Reuters, BaghdadMonday, 23 October 2017/The Iraqi government has dismissed a call from US Secretary of State Rex Tillerson for Iranian-backed paramilitary units that helped Baghdad defeat ISIS to end operations in Iraq. Speaking after a meeting on Sunday with Iraqi Prime Minister Haider al-Abadi and Saudi Arabia’s King Salman, Tillerson said it was time for the Iraqi Popular Mobilization Units (PMU) militias and their Iranian advisers to “go home”. Washington, which backed Baghdad against ISIS, is concerned Iran will use its expanded presence in Iraq and in Syria to expand its influence in the region. But Abadi showed unwillingness to meet Tillerson’s demand. “No party has the right to interfere in Iraqi matters,” the statement from his office read. It did not cite the prime minister himself but a “source” close to him. Trained and armed by Iran, the Iraqi PMU militias often supported Iraqi government units in the fight against the militants who were effectively defeated in July when a US-backed offensive captured their stronghold Mosul. They are paid by the Iraqi government and officially report to the prime minister, but some Arab Sunni and Kurdish politicians describe these militias as a de facto branch of the Iranian Revolutionary Guards Corp. Iraq’s Sunni neighbors, including Saudi Arabia, share Washington’s concerns over Shiite power Iran’s influence in Iraq, where the population is also predominantly Shiite. But the office of Abadi, himself a Shiite, said the forces were under the authority of the Iraqi government. “Popular Mobilization are Iraqi patriots,” it said in the statement. The United States trained tens of thousands of Iraqi soldiers in the course of rebuilding the Iraqi armed forces and has over 5,000 troops deployed in the country, providing key air and ground support to the offensive on ISIS.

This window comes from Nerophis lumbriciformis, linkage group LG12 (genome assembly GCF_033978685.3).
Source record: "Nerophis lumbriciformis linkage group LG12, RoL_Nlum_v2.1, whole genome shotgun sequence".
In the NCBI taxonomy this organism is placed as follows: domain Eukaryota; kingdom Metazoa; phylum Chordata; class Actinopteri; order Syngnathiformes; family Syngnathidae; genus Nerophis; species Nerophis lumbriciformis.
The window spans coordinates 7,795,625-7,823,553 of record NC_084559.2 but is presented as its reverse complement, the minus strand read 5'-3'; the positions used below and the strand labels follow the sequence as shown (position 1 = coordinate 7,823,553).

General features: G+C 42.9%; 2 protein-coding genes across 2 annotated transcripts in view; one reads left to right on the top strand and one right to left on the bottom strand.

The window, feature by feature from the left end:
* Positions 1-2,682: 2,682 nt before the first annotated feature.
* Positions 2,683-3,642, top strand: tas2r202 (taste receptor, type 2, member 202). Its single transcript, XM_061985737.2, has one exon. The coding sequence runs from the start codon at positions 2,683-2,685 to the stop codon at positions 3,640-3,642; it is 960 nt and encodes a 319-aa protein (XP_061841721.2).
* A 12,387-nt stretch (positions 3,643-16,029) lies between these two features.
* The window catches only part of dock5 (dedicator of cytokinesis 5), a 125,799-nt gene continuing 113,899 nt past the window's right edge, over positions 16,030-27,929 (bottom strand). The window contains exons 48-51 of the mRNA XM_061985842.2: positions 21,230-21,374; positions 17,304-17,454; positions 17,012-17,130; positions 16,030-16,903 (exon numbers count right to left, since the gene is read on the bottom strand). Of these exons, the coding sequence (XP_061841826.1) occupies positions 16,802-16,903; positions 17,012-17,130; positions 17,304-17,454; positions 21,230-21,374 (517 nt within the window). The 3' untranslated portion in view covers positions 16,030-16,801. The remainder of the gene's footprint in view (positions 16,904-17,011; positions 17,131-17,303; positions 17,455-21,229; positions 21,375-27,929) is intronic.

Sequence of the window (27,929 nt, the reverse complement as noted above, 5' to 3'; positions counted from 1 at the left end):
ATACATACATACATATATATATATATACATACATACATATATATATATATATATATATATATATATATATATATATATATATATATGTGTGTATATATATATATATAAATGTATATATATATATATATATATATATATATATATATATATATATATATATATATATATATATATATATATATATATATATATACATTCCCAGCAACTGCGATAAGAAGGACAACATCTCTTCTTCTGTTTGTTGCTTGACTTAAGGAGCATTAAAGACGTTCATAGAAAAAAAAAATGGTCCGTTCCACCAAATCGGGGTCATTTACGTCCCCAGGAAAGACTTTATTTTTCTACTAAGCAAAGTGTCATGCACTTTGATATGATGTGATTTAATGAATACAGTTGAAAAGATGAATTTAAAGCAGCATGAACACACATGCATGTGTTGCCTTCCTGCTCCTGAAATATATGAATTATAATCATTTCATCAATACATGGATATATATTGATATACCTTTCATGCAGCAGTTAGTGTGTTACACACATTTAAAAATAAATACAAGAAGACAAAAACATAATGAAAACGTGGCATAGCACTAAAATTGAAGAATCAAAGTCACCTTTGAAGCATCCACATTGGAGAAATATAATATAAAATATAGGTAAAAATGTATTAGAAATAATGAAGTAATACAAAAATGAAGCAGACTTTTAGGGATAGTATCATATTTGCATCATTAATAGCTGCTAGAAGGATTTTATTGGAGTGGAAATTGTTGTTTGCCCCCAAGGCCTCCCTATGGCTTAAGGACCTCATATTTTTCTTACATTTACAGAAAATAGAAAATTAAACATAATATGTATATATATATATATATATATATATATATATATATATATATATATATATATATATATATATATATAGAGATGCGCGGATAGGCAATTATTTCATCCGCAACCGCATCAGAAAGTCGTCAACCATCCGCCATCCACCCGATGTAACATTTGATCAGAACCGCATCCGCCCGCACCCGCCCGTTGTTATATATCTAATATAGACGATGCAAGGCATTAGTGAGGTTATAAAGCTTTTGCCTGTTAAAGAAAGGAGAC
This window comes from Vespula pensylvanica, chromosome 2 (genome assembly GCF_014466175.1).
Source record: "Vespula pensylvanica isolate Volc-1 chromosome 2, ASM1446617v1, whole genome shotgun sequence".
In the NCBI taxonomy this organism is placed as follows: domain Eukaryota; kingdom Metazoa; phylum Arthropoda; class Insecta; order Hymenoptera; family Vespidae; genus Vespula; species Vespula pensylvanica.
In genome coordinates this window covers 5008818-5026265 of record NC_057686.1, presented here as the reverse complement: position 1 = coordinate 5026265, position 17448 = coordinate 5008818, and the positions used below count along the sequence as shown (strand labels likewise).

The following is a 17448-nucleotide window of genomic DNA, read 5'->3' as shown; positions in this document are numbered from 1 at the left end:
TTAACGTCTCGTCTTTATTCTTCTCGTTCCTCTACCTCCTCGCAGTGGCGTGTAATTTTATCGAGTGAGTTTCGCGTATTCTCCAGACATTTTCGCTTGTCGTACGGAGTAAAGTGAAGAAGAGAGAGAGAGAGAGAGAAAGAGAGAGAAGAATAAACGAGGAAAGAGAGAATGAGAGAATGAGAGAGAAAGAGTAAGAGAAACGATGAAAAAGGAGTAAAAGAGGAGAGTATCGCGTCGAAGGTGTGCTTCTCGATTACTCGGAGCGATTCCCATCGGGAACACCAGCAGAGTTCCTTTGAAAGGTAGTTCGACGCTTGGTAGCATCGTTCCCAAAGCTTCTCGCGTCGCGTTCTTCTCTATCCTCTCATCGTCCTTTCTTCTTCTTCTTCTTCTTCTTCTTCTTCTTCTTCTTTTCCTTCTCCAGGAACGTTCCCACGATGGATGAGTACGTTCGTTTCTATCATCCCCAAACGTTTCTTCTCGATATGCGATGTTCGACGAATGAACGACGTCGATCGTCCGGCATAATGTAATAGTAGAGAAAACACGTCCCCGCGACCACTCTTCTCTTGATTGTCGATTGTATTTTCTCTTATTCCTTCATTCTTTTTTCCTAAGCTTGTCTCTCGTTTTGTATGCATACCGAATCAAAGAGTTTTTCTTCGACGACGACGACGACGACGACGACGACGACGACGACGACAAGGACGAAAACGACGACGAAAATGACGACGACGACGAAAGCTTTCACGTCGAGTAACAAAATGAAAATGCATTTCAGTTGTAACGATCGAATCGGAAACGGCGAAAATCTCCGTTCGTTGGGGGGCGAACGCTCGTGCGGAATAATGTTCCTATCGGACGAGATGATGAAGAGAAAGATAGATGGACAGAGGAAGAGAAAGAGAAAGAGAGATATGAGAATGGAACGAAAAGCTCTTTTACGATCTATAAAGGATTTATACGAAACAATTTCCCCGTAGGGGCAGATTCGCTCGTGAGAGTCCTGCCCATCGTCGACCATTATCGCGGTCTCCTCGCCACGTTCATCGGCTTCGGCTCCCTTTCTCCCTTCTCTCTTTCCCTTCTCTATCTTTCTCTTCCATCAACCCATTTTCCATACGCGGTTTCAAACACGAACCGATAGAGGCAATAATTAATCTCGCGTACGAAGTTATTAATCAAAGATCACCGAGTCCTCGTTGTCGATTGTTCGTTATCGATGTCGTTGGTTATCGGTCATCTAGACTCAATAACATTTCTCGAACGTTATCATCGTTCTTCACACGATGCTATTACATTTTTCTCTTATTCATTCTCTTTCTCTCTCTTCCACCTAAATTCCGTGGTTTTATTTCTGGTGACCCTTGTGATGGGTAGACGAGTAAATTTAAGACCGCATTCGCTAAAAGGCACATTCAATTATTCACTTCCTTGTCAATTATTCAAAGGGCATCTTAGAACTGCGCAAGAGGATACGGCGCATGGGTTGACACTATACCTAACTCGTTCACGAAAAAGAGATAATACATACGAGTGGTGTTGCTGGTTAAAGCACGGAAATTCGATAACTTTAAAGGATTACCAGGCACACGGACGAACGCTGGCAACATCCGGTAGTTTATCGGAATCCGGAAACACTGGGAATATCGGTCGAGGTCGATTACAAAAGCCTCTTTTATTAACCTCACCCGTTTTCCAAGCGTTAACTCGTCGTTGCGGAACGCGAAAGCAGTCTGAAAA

Iraq’s Kurdistan region elections delayed as no candidates